Fire marshal: Spontaneous combustion of oily rags caused Eugene Mission fire
EUGENE, Ore. - Spontaneous combustion of improperly stored oily rags caused a fire that forced 212 people to evacuate from the Eugene Mission and did $300,000 in damage to the shelter June 16, fire investigators determined.
"Rags soiled with cooking oil were piled in a plastic container," reports Amy Linder, the Eugene-Springfield Fire Department deputy fire marshal. "Spontaneous combustion occurs as the oil breaks down and generates heat igniting the rags if the conditions are right."
Everyone evacuated safely, with 4 people reporting minor injuries related to the fire.
"Properly functioning fire alarms and evacuation procedures were key factors in the safety of occupants and limiting damage sustained," Linder reports.
The mission provides shelter for up to 400 people per night and serves more than 750 meals per day.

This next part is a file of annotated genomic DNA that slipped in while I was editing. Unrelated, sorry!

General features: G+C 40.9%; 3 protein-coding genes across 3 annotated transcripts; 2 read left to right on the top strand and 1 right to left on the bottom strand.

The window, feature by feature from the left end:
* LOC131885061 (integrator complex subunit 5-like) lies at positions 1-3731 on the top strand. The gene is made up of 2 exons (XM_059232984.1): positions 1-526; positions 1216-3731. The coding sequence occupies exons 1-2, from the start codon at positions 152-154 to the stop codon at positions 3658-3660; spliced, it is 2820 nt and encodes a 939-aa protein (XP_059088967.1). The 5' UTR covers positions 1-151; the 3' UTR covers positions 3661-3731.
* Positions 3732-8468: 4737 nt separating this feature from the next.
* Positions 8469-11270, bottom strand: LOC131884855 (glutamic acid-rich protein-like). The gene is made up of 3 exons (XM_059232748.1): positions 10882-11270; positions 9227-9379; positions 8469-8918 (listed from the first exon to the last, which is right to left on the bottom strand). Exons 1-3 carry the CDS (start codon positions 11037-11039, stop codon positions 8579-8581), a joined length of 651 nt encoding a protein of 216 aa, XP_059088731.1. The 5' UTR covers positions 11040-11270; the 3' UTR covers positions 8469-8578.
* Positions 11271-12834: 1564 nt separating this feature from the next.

The fire badly damaged the kitchen, but the shelter will be available to house people who would otherwise be on the street.
The fire marshal offered advice for the operators of other kitchens to avoid a similar fire.
"A proper rag management program includes a noncombustible container, such as a metal can, with a self closing lid and laundering separately using detergent and processes specific to the type of flammable or combustible liquid or oil used," she reports.
Video: Aftermath of Eugene Mission fire
Video: Executive Director on Eugene Mission fire